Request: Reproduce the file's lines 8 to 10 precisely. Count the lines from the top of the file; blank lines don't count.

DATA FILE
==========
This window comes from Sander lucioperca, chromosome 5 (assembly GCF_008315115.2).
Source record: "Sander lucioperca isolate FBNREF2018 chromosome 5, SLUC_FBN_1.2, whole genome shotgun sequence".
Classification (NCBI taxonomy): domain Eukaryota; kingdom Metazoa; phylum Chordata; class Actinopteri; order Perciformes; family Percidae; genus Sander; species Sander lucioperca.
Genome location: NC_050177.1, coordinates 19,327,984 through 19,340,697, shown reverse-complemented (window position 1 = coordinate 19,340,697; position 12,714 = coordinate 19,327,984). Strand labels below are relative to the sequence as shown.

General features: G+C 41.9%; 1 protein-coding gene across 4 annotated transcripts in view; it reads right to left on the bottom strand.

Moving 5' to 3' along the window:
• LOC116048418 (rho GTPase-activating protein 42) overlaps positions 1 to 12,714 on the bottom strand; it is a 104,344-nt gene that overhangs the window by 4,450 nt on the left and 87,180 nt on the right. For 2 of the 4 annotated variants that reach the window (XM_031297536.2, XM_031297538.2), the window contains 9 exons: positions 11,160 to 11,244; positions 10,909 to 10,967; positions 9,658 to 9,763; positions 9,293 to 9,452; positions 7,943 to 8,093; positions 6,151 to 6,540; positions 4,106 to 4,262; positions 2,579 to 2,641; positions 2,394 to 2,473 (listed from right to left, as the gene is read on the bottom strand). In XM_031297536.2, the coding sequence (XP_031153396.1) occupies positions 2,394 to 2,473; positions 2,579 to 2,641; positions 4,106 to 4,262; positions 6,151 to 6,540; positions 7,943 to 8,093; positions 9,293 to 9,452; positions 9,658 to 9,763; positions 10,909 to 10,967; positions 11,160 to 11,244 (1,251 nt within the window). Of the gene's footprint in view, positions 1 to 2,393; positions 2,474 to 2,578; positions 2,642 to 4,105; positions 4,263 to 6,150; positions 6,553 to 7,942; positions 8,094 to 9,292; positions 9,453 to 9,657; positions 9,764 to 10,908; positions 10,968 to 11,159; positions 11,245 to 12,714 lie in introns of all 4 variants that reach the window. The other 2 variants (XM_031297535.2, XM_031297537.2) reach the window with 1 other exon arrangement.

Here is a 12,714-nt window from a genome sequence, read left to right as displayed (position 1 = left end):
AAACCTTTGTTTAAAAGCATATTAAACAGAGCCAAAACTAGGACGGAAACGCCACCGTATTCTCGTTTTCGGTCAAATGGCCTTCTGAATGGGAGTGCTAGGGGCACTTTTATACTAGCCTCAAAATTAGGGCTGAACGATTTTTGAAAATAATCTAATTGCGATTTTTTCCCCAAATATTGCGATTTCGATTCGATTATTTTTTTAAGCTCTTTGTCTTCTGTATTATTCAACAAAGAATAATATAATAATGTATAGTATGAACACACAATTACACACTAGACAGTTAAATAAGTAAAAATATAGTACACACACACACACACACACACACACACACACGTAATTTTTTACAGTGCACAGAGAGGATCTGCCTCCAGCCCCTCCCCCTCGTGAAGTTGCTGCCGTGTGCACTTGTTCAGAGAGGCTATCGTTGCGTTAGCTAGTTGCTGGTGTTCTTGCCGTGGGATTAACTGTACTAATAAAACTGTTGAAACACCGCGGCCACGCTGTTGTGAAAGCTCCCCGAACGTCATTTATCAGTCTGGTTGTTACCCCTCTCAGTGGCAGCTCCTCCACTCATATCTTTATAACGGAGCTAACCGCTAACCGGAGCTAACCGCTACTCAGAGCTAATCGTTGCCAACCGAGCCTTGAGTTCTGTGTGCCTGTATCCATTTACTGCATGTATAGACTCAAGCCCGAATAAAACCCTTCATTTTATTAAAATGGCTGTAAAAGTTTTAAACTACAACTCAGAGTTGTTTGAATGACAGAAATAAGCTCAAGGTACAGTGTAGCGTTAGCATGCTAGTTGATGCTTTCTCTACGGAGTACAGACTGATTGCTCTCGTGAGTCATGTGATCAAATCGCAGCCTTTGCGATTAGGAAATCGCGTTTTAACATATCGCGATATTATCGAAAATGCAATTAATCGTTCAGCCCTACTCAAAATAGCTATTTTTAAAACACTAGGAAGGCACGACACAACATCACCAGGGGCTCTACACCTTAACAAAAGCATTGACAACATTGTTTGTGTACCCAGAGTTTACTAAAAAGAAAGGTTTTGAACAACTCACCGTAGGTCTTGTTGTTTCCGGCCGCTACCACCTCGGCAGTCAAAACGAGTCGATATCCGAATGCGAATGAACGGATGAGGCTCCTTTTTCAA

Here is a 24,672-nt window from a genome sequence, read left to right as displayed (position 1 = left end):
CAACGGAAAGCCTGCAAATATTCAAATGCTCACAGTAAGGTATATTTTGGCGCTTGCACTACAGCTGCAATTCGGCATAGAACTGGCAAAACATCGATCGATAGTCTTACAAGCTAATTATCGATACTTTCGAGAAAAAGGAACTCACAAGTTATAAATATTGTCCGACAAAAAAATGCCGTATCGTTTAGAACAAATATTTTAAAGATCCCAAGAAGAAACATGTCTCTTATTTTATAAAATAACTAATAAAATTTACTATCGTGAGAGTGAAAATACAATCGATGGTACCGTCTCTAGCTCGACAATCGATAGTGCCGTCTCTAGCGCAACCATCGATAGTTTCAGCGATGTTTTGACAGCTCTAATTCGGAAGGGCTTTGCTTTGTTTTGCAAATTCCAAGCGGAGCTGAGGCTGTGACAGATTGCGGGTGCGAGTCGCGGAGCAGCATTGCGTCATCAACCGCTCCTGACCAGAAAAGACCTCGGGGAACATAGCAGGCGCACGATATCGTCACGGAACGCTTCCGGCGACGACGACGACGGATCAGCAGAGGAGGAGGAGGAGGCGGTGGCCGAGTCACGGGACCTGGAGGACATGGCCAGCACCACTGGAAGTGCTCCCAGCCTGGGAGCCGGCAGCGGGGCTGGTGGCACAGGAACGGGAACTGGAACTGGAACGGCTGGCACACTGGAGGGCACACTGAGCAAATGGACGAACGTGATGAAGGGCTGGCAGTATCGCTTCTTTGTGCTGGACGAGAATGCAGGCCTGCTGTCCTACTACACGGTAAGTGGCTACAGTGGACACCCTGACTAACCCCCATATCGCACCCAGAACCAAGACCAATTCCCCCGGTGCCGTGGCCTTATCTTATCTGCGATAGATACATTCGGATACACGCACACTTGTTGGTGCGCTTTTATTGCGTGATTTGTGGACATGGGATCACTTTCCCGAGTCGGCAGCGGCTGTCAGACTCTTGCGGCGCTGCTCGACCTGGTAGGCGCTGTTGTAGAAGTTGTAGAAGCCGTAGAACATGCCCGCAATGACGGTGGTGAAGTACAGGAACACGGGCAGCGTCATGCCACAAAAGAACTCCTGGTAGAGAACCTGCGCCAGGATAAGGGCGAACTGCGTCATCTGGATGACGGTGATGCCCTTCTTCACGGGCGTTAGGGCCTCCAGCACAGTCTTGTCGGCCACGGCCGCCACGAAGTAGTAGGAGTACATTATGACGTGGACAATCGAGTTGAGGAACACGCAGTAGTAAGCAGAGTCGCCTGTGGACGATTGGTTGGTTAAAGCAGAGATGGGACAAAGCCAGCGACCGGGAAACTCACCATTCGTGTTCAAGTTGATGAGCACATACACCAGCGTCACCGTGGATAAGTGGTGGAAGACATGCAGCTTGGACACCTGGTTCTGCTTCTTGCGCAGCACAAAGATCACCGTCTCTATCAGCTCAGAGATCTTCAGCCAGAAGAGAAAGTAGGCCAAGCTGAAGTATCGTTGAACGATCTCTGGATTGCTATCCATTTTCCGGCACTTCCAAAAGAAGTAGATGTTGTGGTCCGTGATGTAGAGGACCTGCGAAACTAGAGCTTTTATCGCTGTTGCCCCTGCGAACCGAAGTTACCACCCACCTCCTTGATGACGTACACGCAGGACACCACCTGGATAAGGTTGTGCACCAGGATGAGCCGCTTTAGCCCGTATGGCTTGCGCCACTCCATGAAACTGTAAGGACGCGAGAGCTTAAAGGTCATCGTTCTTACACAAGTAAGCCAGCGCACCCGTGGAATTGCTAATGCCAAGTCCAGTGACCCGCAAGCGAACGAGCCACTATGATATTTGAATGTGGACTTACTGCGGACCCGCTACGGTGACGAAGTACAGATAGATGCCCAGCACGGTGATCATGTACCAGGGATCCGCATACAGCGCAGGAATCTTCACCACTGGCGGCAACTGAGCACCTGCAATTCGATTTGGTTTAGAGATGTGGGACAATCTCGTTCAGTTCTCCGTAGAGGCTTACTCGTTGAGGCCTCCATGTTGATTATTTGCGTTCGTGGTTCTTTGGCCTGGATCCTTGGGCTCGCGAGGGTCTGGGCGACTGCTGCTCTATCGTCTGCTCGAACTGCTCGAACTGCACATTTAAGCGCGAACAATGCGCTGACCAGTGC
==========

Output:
Here is a 12,714-nt window from a genome sequence, read left to right as displayed (position 1 = left end):
AAACCTTTGTTTAAAAGCATATTAAACAGAGCCAAAACTAGGACGGAAACGCCACCGTATTCTCGTTTTCGGTCAAATGGCCTTCTGAATGGGAGTGCTAGGGGCACTTTTATACTAGCCTCAAAATTAGGGCTGAACGATTTTTGAAAATAATCTAATTGCGATTTTTTCCCCAAATATTGCGATTTCGATTCGATTATTTTTTTAAGCTCTTTGTCTTCTGTATTATTCAACAAAGAATAATATAATAATGTATAGTATGAACACACAATTACACACTAGACAGTTAAATAAGTAAAAATATAGTACACACACACACACACACACACACACACACACGTAATTTTTTACAGTGCACAGAGAGGATCTGCCTCCAGCCCCTCCCCCTCGTGAAGTTGCTGCCGTGTGCACTTGTTCAGAGAGGCTATCGTTGCGTTAGCTAGTTGCTGGTGTTCTTGCCGTGGGATTAACTGTACTAATAAAACTGTTGAAACACCGCGGCCACGCTGTTGTGAAAGCTCCCCGAACGTCATTTATCAGTCTGGTTGTTACCCCTCTCAGTGGCAGCTCCTCCACTCATATCTTTATAACGGAGCTAACCGCTAACCGGAGCTAACCGCTACTCAGAGCTAATCGTTGCCAACCGAGCCTTGAGTTCTGTGTGCCTGTATCCATTTACTGCATGTATAGACTCAAGCCCGAATAAAACCCTTCATTTTATTAAAATGGCTGTAAAAGTTTTAAACTACAACTCAGAGTTGTTTGAATGACAGAAATAAGCTCAAGGTACAGTGTAGCGTTAGCATGCTAGTTGATGCTTTCTCTACGGAGTACAGACTGATTGCTCTCGTGAGTCATGTGATCAAATCGCAGCCTTTGCGATTAGGAAATCGCGTTTTAACATATCGCGATATTATCGAAAATGCAATTAATCGTTCAGCCCTACTCAAAATAGCTATTTTTAAAACACTAGGAAGGCACGACACAACATCACCAGGGGCTCTACACCTTAACAAAAGCATTGACAACATTGTTTGTGTACCCAGAGTTTACTAAAAAGAAAGGTTTTGAACAACTCACCGTAGGTCTTGTTGTTTCCGGCCGCTACCACCTCGGCAGTCAAAACGAGTCGATATCCGAATGCGAATGAACGGATGAGGCTCCTTTTTCAA

Here is a 24,672-nt window from a genome sequence, read left to right as displayed (position 1 = left end):